There was once a man, I will call him Gambo. Gambo was a tout at one of the parks in Sokoto. He it was who lifted the toll lever and was in charge of toll revenue collection every day, working from morning up until evening. He had minimal education as he only had a primary school certificate. One very regular day, an expatriate stopped by at the tolling point and requested to be referred to a place where he could buy sand and laterite in truck loads for his construction project. Gambo asked a few questions and realized that the expatriate was a site engineer managing a contract who required daily deliveries. Then he said to him, what is your payment arrangement? And the man said to him that payment would be made daily and on site for as many trucks as were delivered. Without much ado, Gambo took the site details and promised that deliveries would be made after confirming again that payment would be made at the end of the working day for as many truckloads as were delivered.

As soon as the man left, he made his way to the truck park at the other end of town and called a meeting of the truck drivers, (several of whom were idle at the time) and made arrangements to have as many of them as were able supply the required materials to the site. On the very next day, he mobilized the trucks to the site, went into the portakabin, collected the cash from the expat and paid off the drivers, after taking out his hefty commission, of course.

And that was how this barely educated, enterprising toll collector grew his business until he established his own construction company and employed several graduate engineers amongst others to manage his thriving business.

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Gambo’s story is very much like that of David’s encounter with Goliath, both of which made me realise that, oftentimes, we go around searching for opportunities. Opportunities usually will come our way.  But we fail to recognise them or we are ill prepared  to take them when they come.  For David, it was an ordinary day until he was challenged by the rantings of Goliath. Likewise for Gambo. It was also an ordinary day until he was approached by the expatriate. Both stories taught me the power of recognizing opportunity.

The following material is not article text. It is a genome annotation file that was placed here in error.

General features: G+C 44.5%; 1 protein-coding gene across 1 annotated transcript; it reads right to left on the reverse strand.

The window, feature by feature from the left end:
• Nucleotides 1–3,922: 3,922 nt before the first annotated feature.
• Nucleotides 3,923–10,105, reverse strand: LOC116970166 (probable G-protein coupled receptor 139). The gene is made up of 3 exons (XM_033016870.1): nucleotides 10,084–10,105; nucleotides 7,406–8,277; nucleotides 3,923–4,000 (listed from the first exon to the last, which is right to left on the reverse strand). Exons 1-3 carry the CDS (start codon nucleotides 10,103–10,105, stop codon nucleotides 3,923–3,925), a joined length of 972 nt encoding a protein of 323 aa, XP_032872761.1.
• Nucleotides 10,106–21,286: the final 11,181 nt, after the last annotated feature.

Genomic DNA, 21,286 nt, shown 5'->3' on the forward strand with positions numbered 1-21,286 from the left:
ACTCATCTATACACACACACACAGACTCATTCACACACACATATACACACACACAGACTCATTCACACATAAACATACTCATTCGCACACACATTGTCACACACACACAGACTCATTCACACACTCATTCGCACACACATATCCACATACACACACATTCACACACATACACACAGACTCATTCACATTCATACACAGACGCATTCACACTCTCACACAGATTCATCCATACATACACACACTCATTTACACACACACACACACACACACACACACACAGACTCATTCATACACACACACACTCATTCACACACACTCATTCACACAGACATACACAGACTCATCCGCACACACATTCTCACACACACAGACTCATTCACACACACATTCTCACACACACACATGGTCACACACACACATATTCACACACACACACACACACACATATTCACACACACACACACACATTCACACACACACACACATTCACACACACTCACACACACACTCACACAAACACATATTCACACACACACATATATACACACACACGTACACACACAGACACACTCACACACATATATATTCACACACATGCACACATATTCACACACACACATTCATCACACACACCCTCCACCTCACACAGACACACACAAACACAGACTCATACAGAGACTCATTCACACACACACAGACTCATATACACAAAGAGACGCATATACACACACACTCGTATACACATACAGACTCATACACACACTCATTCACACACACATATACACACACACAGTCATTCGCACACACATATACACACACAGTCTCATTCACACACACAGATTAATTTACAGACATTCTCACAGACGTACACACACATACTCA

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God alone knows how many opportunities I may have missed out on because I simply didn’t recognize them. Gambo could have laughed and said, ‘see this oyinbo, no be here dem dey sell building materials O! Abi oga you miss road?’ He could have also said, ‘Oga, I no know’ or simply directed the man to the place where he would find same for sale. There was nothing about the man’s question that screamed ‘life changing opportunity’ on the surface, but he recognized it.
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Secondly, he took the risk. It could have fallen through but instead of analysis paralysis at the very beginning, he simply took the risk and made the move. He was willing to go out on a limb, risk his reputation and then deal with any fallouts later. Sometimes, our knowledge stands in the way, as we are unable to take spot on risks because of our over analysis.

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Next, he kept the story to himself. He maintained the liaison with the expatriate and built credibility until he could start his own business. I’m sure that took years of honest, diligent business to enable him build a brand. Some of us would have been so excited with that big break that on the very first day, upon receipt of the cash for the deliveries, the town would have heard about the opportunity and then someone else who had more money or more skill may have stolen the business idea from him. Some testimonies are meant to be incubated until the right time when they are birthed. Speaking too soon could kill your Isaac. Perhaps that is the reason some of us have lost our business ideas to others. Because we spoke too soon, or rejoiced publicly, too soon? Perhaps.
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He was clearly humble and wise enough to take time out to learn the ropes of the business and identify areas of business extension before he eventually set up his. Learning the ropes is extremely important. He hired engineers et al, but not before extending the business, so he included more offerings in his delivery business until he had covered the entire value chain. And this man did not even have one truck when he began. He probably didn’t have the spoke of a bicycle wheel.

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I opine that Gambo was financially prudent. He didn’t get overly excited with the profits from the business so much that he changed his lifestyle. To have the financial might to set up his own business within a few years, he must have ensured that he maintained financial prudence. Some of us strike gold and then we suddenly change our lifestyle overnight, often in response to the Joneses who are running their very own race. Sometimes, recognizing opportunities isn’t our challenge, sustaining a viable entrerprise on the basis of that opportunity is.

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I am certain that, all around us, there are many more opportunities like Gambo had, we just need to be alert to see them, prepared to seize them, and patient to sustain them.

Have a productive, opportunity seizing week.


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